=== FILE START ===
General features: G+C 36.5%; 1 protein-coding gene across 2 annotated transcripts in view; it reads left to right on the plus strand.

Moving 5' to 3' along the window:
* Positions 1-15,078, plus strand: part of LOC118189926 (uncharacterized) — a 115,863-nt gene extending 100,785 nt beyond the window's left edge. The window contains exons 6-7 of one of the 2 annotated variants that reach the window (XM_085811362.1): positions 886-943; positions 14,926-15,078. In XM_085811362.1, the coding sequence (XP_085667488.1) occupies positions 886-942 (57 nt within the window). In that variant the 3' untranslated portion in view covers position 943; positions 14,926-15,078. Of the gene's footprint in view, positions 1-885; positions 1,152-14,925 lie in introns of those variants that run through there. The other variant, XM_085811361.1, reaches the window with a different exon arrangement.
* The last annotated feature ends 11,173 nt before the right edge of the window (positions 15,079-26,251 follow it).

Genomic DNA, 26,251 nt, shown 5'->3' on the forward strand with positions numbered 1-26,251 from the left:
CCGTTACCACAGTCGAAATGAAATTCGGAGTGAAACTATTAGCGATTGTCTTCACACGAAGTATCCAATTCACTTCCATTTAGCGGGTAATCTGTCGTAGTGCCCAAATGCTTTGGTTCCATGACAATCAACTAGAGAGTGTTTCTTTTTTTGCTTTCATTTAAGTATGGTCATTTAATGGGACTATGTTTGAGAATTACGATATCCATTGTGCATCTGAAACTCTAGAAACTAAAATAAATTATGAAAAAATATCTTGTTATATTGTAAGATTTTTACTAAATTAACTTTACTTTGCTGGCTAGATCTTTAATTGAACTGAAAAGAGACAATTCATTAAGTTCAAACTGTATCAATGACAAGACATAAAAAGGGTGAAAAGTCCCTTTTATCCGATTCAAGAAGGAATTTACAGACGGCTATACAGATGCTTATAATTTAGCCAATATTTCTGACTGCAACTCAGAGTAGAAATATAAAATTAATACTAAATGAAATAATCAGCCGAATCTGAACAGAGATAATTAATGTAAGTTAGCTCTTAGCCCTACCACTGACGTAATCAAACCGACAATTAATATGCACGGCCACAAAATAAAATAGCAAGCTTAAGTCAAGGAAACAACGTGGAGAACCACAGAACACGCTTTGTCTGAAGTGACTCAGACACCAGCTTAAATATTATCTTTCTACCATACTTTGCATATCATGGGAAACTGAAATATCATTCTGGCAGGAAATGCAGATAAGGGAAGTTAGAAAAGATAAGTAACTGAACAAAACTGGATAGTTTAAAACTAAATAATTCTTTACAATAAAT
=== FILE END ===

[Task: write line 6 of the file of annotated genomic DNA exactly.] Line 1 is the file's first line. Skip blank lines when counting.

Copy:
CCGTTACCACAGTCGAAATGAAATTCGGAGTGAAACTATTAGCGATTGTCTTCACACGAAGTATCCAATTCACTTCCATTTAGCGGGTAATCTGTCGTAGTGCCCAAATGCTTTGGTTCCATGACAATCAACTAGAGAGTGTTTCTTTTTTTGCTTTCATTTAAGTATGGTCATTTAATGGGACTATGTTTGAGAATTACGATATCCATTGTGCATCTGAAACTCTAGAAACTAAAATAAATTATGAAAAAATATCTTGTTATATTGTAAGATTTTTACTAAATTAACTTTACTTTGCTGGCTAGATCTTTAATTGAACTGAAAAGAGACAATTCATTAAGTTCAAACTGTATCAATGACAAGACATAAAAAGGGTGAAAAGTCCCTTTTATCCGATTCAAGAAGGAATTTACAGACGGCTATACAGATGCTTATAATTTAGCCAATATTTCTGACTGCAACTCAGAGTAGAAATATAAAATTAATACTAAATGAAATAATCAGCCGAATCTGAACAGAGATAATTAATGTAAGTTAGCTCTTAGCCCTACCACTGACGTAATCAAACCGACAATTAATATGCACGGCCACAAAATAAAATAGCAAGCTTAAGTCAAGGAAACAACGTGGAGAACCACAGAACACGCTTTGTCTGAAGTGACTCAGACACCAGCTTAAATATTATCTTTCTACCATACTTTGCATATCATGGGAAACTGAAATATCATTCTGGCAGGAAATGCAGATAAGGGAAGTTAGAAAAGATAAGTAACTGAACAAAACTGGATAGTTTAAAACTAAATAATTCTTTACAATAAAT